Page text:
Bibat: batteries-included Bayesian analysis template

I’ve been working for a while on a template for Python-based Bayesian workflow projects. I discussed a previous version here and presented a more up to date one at the last Stancon, but there have been a few more changes and I’m very keen to find out what the Stan community thinks, so I thought I’d share again!

The target audience for bibat are people who want to implement a Bayesian statistical analysis project using Python, Stan and arviz. More specifically, bibat targets analyses that might involve many interacting components like models, datasets and ways of fitting a model to a dataset.

The idea is to implement a workflow that looks like this:

For a specific example of what a project made using this workflow looks like, see here.

I think this workflow is nice for Bayesian analysis projects because

  • There is a a single command that runs everything, making the analysis easy to replicate.
  • Most components of the analysis are modular and potentially plural, so the analysis scales gracefully.
  • It includes data validation and documentation, so it is more likely that the analysis is correct and that plots in the paper are up to date.

With bibat you can implement this workflow by following these steps:

  1. > pipx install copier
  2. > copier copy gh:teddygroves/bibat my_analysis
  3. answer some questions about your analysis in the terminal
  4. > cd my_analysis
  5. > make analysis (nb at this stage bibat may attempt to install cmdstan on your computer)

Now you’re in the workflow loop!

To find out more about bibat, check out the documentation, source code and particularly this vignette that describes in detail how to go from these steps to the example project linked above.

Please let me know what you think, especially about these questions:

  • Is bibat general enough to cover a sufficiently wide range of use cases? Is something big that can’t currently be done?
  • Is the template project simple enough that you can easily understand what each part does and how you would change it?

Both of these points came up in the previous discussion and I’ve done a lot of work towards addressing them, but it’s difficult to accurately judge so outside feedback would be very much appreciated!


Thanks for posting, @Teddy_Groves1. This looks really interesting. And I’ve moved over to Python full time, so I’m happy this is using cmdstanpy.

I think we’re all struggling with the problems this addresses. For example, I’m currently evaluating 18 IRT-like crowdsourcing models, each of which is defined by removing a subset of 5 features from a full model (14 models were dupes once identified). It was a bit of a pain to get the code arranged so that I didn’t have a ton of duplication (4 includes per file do the heavy lifting), but I’m imagining it would have been a lot harder for someone less familiar with Stan than me. But now I’m faced with having to analyze all the outputs. It’s so painful I started another project and plan to come back to this one next week. One issue I have is that each of the 5 features is meaningful and I sort of want to report on them in groups (like the group that separates sensitivity/specificity from the one that doesn’t).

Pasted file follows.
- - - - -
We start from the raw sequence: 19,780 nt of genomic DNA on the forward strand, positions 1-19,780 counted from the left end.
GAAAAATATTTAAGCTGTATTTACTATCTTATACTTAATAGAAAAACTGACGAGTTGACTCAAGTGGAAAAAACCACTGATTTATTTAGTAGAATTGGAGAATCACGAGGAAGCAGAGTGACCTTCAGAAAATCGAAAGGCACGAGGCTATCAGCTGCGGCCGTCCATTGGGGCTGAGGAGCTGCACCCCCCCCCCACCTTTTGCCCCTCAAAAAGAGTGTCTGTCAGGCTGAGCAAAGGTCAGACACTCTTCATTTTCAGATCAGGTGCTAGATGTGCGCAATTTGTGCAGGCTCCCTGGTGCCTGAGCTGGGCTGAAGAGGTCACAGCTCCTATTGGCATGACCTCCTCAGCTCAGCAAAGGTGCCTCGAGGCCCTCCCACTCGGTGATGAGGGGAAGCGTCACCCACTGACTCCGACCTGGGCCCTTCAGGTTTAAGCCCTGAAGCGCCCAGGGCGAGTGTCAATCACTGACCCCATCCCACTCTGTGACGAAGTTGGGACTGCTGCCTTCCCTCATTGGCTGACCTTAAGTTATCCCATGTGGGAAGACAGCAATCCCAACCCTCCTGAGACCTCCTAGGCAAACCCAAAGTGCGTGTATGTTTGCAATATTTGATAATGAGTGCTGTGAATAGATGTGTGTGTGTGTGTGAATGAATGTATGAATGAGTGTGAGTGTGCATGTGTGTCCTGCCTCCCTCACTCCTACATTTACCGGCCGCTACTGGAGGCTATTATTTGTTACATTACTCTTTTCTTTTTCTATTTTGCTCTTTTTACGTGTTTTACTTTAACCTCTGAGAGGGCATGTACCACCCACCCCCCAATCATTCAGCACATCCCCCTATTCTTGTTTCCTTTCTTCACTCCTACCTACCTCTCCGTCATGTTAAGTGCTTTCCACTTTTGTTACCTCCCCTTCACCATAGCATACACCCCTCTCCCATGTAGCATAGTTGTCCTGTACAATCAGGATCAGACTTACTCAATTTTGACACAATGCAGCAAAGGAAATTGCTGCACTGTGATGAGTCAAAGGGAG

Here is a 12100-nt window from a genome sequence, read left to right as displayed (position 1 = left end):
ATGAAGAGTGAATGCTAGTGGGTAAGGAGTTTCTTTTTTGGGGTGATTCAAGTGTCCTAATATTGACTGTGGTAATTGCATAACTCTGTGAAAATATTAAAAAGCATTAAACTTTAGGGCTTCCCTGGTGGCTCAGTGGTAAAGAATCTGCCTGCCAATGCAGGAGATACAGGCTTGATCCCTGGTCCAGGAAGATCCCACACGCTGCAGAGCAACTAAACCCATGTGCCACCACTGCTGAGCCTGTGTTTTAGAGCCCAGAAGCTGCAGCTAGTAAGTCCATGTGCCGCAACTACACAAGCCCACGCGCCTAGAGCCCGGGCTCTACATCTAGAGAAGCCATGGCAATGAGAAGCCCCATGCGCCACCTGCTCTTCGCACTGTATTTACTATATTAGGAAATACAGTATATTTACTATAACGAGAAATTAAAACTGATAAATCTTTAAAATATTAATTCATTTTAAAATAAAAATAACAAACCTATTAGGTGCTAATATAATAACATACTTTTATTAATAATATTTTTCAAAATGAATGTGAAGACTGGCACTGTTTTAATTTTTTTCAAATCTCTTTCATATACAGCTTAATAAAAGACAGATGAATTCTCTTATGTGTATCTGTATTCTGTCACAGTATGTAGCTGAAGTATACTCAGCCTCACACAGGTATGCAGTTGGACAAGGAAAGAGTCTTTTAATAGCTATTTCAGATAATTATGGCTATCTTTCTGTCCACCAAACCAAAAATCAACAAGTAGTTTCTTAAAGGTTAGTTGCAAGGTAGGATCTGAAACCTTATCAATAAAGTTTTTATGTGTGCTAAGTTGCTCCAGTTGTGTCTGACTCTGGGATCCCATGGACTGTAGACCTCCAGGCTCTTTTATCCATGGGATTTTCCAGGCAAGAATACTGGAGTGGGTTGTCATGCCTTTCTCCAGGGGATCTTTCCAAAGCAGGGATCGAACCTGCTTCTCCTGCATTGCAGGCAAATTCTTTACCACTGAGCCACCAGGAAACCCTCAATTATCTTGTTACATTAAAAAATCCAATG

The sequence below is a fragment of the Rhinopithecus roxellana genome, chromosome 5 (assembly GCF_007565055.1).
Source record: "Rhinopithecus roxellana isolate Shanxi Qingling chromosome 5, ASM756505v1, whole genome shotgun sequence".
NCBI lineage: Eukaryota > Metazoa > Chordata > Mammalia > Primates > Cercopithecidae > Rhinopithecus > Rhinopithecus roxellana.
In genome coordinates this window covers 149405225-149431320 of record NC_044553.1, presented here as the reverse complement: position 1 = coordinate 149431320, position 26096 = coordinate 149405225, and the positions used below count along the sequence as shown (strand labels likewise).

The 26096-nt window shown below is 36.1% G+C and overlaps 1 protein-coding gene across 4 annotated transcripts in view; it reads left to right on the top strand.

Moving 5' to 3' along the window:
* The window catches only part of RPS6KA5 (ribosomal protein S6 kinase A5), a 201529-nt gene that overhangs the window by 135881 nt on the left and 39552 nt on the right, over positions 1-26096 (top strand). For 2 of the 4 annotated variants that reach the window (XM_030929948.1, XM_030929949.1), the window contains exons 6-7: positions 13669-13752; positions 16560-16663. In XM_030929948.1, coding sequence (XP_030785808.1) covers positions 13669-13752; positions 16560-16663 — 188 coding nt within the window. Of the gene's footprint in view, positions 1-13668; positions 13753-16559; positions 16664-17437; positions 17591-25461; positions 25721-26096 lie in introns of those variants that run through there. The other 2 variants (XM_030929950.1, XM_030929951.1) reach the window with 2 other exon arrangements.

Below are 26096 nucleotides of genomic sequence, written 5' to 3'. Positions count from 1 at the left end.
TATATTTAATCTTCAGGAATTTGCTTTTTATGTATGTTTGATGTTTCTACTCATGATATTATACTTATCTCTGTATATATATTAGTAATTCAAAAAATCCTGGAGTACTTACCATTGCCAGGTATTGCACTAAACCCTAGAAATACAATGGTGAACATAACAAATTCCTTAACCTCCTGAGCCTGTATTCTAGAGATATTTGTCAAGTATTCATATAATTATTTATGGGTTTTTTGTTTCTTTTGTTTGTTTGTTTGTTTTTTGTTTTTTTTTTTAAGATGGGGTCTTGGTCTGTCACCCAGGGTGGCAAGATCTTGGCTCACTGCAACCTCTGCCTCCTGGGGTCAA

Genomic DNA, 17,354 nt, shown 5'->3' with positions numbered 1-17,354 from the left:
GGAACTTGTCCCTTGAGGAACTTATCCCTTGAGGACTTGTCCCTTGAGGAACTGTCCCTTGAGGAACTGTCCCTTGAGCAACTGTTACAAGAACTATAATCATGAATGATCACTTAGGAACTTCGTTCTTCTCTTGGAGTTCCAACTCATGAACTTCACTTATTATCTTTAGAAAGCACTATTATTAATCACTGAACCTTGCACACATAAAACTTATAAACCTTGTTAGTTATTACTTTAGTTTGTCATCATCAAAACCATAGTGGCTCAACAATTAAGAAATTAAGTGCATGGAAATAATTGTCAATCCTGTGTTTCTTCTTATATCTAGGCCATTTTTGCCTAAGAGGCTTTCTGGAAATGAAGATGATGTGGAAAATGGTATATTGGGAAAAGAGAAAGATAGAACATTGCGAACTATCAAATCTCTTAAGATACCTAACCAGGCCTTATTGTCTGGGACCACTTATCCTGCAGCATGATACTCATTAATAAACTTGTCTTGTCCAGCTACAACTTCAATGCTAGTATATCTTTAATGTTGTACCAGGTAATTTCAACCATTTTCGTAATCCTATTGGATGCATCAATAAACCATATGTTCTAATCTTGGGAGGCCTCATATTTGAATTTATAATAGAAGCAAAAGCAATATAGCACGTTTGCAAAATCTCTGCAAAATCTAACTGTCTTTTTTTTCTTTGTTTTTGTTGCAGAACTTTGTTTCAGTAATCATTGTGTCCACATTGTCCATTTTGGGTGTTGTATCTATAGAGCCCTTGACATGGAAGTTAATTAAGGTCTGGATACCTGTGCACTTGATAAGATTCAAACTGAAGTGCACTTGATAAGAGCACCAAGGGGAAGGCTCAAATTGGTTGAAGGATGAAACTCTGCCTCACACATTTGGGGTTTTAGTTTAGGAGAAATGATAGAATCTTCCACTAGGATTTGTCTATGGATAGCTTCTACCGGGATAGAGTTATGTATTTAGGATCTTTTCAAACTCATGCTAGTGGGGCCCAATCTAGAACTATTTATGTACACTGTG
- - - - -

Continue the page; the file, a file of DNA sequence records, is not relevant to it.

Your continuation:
P.S. I was checking out your mRNA example and it looks like a lot of extraneous compute-generated files were checked in accidentally like lognormal and lognormal.hpp.

P.P.S. Why is bibat creating a code of conduct for every project? There’s a danger those will conflict with a project’s existing code of conduct when imported and might cause confusion if auto-generated and then put up on a web site somewhere.

1 Like

Thanks a lot for the interest and feedback!

I haven’t thought much about the problem of avoiding repeating Stan code (though I did deliberately add an include to the starter model to highlight that they exist).

The problem with keeping track of which models have which features seems annoying, and is also something that bibat currently doesn’t help with! If you are using arviz to store your models’ outputs (and if I understood the problem description correctly), it might help to know that InferenceData objects come with a dictionary called attrs where you can store arbitrary metadata. I think it would be possible to label your models according to their features by doing something like this:

import arviz as az

idata = az.load_arviz_data("rugby")
idata.attrs["is_about_rugby"] = True

Thanks! These are now deleted. That example is a little out of date now - the baseball vignette and example project is the only one I’m keeping fully up to date.

This is a good point. I included the code of conduct in the template project because I thought that it would make it more likely for people to use a code of conduct, plus templating makes it easy to quickly create a custom one, which can save some time. However a) as you say there are cases where someone wants to use the template project but they already have a code of conduct, creating a risk of conflicts and b) it is maybe a bit prescriptive to assume that one choice is right for all projects that do want one.

Looking at some popular python templates I think there isn’t really a consensus about the best approach. cookiecutter-data-science and cookiecutter-django don’t put codes of conduct in their template projects, whereas cookiecutter-hypermodern-python and cookiecutter-cms provide a single option in basically the same way as bibat.

Overall I think the best approach is to add a choice to the questionnaire so that the user can at least choose not to add a code of conduct, and possibly also provide a list of different options for projects that do want one (I’ve added an issue for doing this).